Colour commentary is a very important role in sport broadcasting today and is generally carried out by former players of the sport.
The job of a colour commentator is to assist the play-by-play commentator by giving expert analysis from a players perspective. This has been the case in rugby league for decades now, and of course there have been highlights and lowlights during that time.
But there’s been no greater lowlight than perceived player bias.
Both Fox Sports and Channel Nine combined have more than 30 former players and coaches giving special comments and analysis of the game, and due to this sheer number, there are bound to be former players commentating on their former clubs. Naturally, through no fault of their own – particularly regarding the one-club players – there’s going to be a level of bias, especially if you’re Johnathan Thurston commentating on the North Queensland one year after retirement or Billy Slater commentating on the Melbourne Storm after winning multiple premierships and playing 300-plus games.
It’s human nature to show this kind of bias, and it can be useful in certain circumstances – State of Origin, for instance.
State of Origin is bias central for commentators. As much as New South Wales supporters hate the addition of Paul ‘Fatty’ Vautin’s commentary after the famous Mark Coyne miracle try of 1994 – not to mention that whenever Queensland win he calls it one of the “great Origin games” – his presence adds to the rivalry and the aura that of the series.
However, that aura doesn’t carry over into week after week of rugby league. To many it is infuriating. If you’re watching your team up against the Brisbane Broncos, for example, and the commentators for that match are Corey Parker and Justin Hodges, that’s not going to be fun to watch. Whether they’re being biased or not doesn’t even matter; it creates a stigma of bias because of the lengthy careers those two had with the Broncos.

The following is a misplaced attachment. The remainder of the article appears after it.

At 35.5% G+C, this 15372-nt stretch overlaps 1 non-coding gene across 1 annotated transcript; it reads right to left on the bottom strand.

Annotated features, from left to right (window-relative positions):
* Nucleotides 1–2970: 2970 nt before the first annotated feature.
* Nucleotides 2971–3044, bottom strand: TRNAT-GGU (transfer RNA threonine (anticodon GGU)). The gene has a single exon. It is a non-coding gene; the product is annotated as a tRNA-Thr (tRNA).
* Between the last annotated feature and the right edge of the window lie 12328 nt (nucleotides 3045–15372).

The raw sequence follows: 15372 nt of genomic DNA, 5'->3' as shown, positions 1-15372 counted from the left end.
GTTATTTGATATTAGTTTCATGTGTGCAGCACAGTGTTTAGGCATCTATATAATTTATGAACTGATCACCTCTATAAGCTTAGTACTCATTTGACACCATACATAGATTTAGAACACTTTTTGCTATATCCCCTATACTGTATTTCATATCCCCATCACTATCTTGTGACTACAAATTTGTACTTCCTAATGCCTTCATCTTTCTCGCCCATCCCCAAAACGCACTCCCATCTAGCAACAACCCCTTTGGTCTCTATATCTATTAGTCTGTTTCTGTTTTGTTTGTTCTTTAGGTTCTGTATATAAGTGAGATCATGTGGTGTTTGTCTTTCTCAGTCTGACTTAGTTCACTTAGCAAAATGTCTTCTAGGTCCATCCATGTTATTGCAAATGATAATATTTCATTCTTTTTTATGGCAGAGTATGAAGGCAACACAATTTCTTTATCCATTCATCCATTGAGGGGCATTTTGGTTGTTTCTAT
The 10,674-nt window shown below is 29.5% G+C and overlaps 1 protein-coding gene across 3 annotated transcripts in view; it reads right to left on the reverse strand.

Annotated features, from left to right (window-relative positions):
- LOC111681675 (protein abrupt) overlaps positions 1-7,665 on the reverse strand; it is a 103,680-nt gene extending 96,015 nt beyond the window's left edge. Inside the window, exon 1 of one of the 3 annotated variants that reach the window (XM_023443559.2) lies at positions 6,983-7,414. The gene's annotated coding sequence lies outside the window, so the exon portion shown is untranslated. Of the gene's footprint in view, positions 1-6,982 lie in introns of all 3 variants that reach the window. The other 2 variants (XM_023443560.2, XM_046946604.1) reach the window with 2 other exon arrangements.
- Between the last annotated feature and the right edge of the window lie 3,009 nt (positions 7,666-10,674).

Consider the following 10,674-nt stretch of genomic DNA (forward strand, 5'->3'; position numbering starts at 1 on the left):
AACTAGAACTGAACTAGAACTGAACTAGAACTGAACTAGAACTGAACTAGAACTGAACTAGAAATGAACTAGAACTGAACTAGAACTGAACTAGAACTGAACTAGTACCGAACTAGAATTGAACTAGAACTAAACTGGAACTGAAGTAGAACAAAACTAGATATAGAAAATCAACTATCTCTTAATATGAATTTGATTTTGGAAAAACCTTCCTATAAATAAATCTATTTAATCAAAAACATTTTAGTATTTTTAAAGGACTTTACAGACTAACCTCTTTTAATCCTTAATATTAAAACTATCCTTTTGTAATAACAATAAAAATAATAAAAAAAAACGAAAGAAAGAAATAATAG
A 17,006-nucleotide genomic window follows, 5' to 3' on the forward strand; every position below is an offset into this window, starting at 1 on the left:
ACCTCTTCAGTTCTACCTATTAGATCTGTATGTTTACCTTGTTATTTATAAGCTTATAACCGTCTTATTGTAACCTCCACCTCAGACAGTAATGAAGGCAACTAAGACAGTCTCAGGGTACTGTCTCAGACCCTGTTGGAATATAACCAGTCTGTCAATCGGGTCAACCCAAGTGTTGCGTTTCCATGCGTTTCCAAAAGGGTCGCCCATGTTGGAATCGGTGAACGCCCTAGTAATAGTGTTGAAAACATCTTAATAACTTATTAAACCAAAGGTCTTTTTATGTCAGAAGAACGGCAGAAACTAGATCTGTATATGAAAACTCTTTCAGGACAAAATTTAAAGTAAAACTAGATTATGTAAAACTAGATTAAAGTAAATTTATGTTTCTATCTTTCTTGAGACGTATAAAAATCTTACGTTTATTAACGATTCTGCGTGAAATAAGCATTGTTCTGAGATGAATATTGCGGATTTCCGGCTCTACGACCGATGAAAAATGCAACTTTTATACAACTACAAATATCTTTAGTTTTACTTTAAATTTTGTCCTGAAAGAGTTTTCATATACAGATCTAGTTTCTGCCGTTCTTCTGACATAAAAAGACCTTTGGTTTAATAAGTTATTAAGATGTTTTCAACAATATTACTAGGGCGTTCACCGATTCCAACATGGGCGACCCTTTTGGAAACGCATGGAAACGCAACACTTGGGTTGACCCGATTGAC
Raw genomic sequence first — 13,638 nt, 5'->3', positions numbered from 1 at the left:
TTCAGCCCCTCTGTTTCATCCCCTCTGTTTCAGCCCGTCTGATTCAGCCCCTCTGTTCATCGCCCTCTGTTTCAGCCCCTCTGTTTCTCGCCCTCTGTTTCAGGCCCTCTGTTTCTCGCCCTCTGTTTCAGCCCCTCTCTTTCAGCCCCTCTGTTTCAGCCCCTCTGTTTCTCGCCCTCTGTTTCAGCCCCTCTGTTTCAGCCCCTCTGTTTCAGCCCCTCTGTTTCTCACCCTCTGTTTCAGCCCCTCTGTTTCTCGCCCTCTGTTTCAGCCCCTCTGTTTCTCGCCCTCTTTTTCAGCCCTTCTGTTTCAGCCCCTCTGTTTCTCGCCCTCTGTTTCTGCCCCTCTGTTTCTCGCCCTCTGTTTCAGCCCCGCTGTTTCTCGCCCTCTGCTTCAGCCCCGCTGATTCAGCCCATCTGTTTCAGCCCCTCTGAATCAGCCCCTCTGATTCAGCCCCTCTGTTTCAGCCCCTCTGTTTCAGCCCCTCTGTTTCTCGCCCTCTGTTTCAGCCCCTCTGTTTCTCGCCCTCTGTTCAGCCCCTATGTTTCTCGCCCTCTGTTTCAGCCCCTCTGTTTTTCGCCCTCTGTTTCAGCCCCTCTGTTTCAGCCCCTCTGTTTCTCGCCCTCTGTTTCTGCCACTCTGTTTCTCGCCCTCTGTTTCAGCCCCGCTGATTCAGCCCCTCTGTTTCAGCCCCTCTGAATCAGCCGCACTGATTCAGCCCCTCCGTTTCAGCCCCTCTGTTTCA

It’s particularly bad for the game today, which is so stop-start with the influx of penalties and bunker decisions, tries or no tries – opinion almost counts more than fact in coverage, which can outrage viewers when Corey Parker or Justin Hodges have a differing opinion of the decision.
This has caused a problem in rugby league, where the former player’s opinion, as valid as it might be, is now looked upon with disdain by the viewer simply because they’re talking about their former club. If they compliment a try or a play, no matter how good it may be, the sad fact is the stigma of bias will always be there, so the former player suffers simply doing their job.
The simple solution to this is to restrict former players from commentating on their former club, giving them a neutral game week to week. This can’t happen for every player given some have jumped between a number of clubs, such as Braith Anasta, Brett Finch, Michael Ennis and more, which can be acceptable – former players like that tend to have less of an emotional attachment towards a certain club regardless.
This idea is obviously going to cause some headaches when selecting commentary teams for every round, and there may have to be a time or two where Greg Alexander or Phil Gould will call a Penrith Panthers game, but for the betterment of the game it needs to be as restricted as it can be.
The majority of the NRL fan-base watches on TV rather than at the game, and therefore the game relies heavily on the quality of its commentary. It’s up to the NRL to fix this issue, because the mute button is becoming too valid an option.